As we prepare for the arrival of the all-new, next-generation Ford F-150, rumors about the new truck are picking up steam. Naturally, many of said rumors aren't just related to the way the truck will look (it's expected to take design cues from the Atlas concept shown above), they're tied to what's going to motivate the Blue Oval mainstay, with Ford's EcoBoost range likely to play an increasingly key role. While we're still expecting the current 3.5-liter, twin-turbocharged V6 to retain its posi
Ford is rumored to be considering concurrent production for old and new F-150 models in a bid to minimize supply chain disruptions and inventory. Automotive News is reporting that the Blue Oval will build both the current F-150 and its replacement, which we showed you testing just last month, side by side for about half a year before switching over entirely to next-generation production.
More than two dozen jurors started with a pool of 23 concept cars introduced at the most recent Los Angeles, Detroit, Chicago, Toronto and New York auto shows, then pared it down to three winners in three categories for the twelfth annual North American Concept Vehicle of the Year Awards. The trophy-bearers are said to be those "vehicles most likely to shape the future of the automobile industry," and lead their classes in the Concept Car, Concept Truck and Production Preview divisions.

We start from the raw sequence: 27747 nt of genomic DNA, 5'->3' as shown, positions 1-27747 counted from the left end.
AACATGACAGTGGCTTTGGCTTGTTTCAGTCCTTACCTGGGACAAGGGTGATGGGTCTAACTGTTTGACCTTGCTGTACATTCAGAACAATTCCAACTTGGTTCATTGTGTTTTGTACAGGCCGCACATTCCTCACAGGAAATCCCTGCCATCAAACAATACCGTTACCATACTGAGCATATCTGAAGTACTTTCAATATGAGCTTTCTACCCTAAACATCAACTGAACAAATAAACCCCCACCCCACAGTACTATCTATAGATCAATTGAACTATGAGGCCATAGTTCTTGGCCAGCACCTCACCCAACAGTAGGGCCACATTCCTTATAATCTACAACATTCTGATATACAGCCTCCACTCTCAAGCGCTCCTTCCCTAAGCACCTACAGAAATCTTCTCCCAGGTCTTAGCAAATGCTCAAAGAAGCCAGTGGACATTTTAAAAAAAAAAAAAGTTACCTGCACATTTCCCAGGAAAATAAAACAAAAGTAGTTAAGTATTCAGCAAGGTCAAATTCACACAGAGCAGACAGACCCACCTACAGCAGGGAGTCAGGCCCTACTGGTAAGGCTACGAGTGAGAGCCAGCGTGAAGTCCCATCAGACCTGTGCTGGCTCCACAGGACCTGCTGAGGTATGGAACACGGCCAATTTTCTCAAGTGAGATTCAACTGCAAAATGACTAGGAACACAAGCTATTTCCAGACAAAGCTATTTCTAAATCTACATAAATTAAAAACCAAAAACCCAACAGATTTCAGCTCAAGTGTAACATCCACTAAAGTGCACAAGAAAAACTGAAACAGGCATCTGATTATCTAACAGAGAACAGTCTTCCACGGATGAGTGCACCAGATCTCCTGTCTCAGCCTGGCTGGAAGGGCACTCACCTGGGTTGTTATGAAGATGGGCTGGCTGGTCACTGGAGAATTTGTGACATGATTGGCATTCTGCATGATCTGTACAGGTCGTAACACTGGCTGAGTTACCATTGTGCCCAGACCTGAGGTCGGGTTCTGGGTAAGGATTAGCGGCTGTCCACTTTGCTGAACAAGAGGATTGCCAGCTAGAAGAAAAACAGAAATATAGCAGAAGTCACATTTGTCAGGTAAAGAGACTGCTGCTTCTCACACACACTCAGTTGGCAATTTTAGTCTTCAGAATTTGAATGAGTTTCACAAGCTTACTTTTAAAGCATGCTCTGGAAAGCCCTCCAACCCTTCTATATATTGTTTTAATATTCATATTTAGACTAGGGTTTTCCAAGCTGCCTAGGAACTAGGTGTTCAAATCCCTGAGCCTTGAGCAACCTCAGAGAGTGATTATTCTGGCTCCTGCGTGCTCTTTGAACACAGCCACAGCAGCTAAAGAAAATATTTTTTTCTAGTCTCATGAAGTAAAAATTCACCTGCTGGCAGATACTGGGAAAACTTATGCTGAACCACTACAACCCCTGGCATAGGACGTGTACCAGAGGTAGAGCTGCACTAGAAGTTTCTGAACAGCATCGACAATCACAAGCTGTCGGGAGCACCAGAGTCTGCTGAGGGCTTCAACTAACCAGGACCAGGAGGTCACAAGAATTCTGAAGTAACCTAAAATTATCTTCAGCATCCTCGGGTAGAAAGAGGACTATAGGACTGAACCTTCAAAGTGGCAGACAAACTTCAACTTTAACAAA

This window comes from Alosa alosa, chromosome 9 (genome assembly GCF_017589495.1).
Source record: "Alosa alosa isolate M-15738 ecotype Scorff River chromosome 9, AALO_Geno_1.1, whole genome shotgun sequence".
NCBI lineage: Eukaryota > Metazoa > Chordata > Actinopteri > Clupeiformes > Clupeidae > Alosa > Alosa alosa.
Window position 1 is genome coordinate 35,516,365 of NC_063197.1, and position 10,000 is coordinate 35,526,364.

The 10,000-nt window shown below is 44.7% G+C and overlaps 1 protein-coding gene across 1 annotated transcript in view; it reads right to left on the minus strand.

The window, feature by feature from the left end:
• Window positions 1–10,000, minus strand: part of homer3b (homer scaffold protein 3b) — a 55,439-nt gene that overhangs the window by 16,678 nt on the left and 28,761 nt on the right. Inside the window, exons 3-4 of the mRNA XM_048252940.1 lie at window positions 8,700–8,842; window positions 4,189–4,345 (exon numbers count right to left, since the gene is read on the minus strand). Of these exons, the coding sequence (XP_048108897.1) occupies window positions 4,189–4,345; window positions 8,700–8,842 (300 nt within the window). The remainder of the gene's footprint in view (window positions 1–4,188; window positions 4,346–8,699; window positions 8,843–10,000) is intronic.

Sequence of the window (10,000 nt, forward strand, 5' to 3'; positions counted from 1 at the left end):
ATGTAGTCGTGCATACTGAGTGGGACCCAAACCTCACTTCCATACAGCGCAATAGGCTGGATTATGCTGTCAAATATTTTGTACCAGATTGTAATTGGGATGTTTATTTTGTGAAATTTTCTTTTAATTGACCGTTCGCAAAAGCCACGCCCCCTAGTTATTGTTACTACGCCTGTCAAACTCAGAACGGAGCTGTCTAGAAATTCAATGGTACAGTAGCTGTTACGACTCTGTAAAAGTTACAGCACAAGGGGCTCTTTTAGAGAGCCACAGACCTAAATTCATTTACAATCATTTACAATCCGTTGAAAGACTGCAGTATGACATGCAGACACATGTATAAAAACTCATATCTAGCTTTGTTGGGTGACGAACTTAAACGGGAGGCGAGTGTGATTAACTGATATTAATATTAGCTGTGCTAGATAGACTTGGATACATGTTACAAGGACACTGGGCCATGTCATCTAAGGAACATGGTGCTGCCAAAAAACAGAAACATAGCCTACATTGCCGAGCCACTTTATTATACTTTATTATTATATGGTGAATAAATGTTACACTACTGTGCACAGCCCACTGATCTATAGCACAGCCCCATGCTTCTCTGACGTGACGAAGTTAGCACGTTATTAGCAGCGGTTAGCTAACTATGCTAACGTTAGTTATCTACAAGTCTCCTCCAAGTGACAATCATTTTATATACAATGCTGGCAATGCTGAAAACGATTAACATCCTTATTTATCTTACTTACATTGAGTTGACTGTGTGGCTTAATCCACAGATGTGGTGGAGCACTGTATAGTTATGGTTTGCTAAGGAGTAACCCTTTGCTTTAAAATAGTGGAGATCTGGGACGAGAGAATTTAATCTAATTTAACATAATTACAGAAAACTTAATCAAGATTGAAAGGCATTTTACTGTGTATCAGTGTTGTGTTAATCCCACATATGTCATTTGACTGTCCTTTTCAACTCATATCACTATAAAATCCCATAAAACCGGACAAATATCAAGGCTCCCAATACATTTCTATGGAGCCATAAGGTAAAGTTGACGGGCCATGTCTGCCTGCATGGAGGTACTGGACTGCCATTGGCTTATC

Just ahead of January's Detroit Auto Show, surprising rumors pegged Ford as revealing some sort of F-150 concept, perhaps as a hurried effort to deflate some of the buzz building around General Motors' new Chevrolet Silverado and GMC Sierra twins, which were also making their auto show debut. Those rumblings turned out to be true, as Ford rolled into the Motor City with its Atlas concept (inset, right), touting the truck's bold styling as a precursor to the next-generation F-Series.
The Ford Atlas Concept was one of the quiet success stories of the 2013 Detroit Auto Show, and now Ford has given us a quick glimpse as to how that creation came to be. Designers actually combined two early sketches to build the Atlas. One, called the Bullet Train, is a futuristic, aerodynamic creation, while the other, aptly named the Locomotive, features the squared off proportions we're familiar with.